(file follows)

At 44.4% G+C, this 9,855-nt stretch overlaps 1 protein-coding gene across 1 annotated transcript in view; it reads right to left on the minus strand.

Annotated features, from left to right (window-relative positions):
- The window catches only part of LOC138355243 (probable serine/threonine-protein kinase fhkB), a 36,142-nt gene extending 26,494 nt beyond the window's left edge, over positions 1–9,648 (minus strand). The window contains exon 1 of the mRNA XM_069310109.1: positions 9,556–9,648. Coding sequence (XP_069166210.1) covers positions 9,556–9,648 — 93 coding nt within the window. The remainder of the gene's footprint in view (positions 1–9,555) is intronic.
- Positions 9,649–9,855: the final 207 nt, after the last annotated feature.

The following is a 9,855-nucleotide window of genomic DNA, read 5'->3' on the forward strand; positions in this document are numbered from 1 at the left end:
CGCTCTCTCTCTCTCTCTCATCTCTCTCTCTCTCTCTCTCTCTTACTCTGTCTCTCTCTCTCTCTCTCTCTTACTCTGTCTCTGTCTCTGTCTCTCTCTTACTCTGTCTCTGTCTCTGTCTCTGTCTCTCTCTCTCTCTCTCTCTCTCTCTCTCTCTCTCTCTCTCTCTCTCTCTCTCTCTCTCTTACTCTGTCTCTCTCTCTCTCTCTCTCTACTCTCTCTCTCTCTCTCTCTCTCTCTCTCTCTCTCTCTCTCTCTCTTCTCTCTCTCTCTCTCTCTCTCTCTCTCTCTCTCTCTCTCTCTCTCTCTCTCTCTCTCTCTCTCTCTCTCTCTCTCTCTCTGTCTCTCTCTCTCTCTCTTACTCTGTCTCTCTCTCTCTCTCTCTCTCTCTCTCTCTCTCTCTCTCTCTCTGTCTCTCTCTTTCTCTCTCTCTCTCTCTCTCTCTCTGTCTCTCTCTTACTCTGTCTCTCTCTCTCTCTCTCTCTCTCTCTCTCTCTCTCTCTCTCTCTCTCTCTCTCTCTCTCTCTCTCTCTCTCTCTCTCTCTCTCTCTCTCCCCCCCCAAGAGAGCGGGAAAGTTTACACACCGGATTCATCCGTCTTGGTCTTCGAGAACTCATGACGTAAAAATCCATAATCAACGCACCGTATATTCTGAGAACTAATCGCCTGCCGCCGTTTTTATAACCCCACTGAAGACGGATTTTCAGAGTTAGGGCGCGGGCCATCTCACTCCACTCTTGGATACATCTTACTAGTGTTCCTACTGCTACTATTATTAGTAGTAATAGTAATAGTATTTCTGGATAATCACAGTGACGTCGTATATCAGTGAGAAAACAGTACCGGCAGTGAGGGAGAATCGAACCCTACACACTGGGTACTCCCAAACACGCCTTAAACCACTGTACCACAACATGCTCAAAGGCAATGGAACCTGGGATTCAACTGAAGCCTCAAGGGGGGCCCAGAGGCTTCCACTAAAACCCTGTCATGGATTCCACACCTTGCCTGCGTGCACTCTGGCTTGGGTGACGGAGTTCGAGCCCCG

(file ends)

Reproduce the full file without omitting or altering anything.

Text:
At 44.4% G+C, this 9,855-nt stretch overlaps 1 protein-coding gene across 1 annotated transcript in view; it reads right to left on the minus strand.

Annotated features, from left to right (window-relative positions):
- The window catches only part of LOC138355243 (probable serine/threonine-protein kinase fhkB), a 36,142-nt gene extending 26,494 nt beyond the window's left edge, over positions 1–9,648 (minus strand). The window contains exon 1 of the mRNA XM_069310109.1: positions 9,556–9,648. Coding sequence (XP_069166210.1) covers positions 9,556–9,648 — 93 coding nt within the window. The remainder of the gene's footprint in view (positions 1–9,555) is intronic.
- Positions 9,649–9,855: the final 207 nt, after the last annotated feature.

The following is a 9,855-nucleotide window of genomic DNA, read 5'->3' on the forward strand; positions in this document are numbered from 1 at the left end:
CGCTCTCTCTCTCTCTCTCATCTCTCTCTCTCTCTCTCTCTCTTACTCTGTCTCTCTCTCTCTCTCTCTCTTACTCTGTCTCTGTCTCTGTCTCTCTCTTACTCTGTCTCTGTCTCTGTCTCTGTCTCTCTCTCTCTCTCTCTCTCTCTCTCTCTCTCTCTCTCTCTCTCTCTCTCTCTCTCTCTTACTCTGTCTCTCTCTCTCTCTCTCTCTACTCTCTCTCTCTCTCTCTCTCTCTCTCTCTCTCTCTCTCTCTCTCTTCTCTCTCTCTCTCTCTCTCTCTCTCTCTCTCTCTCTCTCTCTCTCTCTCTCTCTCTCTCTCTCTCTCTCTCTCTCTCTCTGTCTCTCTCTCTCTCTCTTACTCTGTCTCTCTCTCTCTCTCTCTCTCTCTCTCTCTCTCTCTCTCTCTCTGTCTCTCTCTTTCTCTCTCTCTCTCTCTCTCTCTCTGTCTCTCTCTTACTCTGTCTCTCTCTCTCTCTCTCTCTCTCTCTCTCTCTCTCTCTCTCTCTCTCTCTCTCTCTCTCTCTCTCTCTCTCTCTCTCTCTCTCTCTCTCCCCCCCCAAGAGAGCGGGAAAGTTTACACACCGGATTCATCCGTCTTGGTCTTCGAGAACTCATGACGTAAAAATCCATAATCAACGCACCGTATATTCTGAGAACTAATCGCCTGCCGCCGTTTTTATAACCCCACTGAAGACGGATTTTCAGAGTTAGGGCGCGGGCCATCTCACTCCACTCTTGGATACATCTTACTAGTGTTCCTACTGCTACTATTATTAGTAGTAATAGTAATAGTATTTCTGGATAATCACAGTGACGTCGTATATCAGTGAGAAAACAGTACCGGCAGTGAGGGAGAATCGAACCCTACACACTGGGTACTCCCAAACACGCCTTAAACCACTGTACCACAACATGCTCAAAGGCAATGGAACCTGGGATTCAACTGAAGCCTCAAGGGGGGCCCAGAGGCTTCCACTAAAACCCTGTCATGGATTCCACACCTTGCCTGCGTGCACTCTGGCTTGGGTGACGGAGTTCGAGCCCCG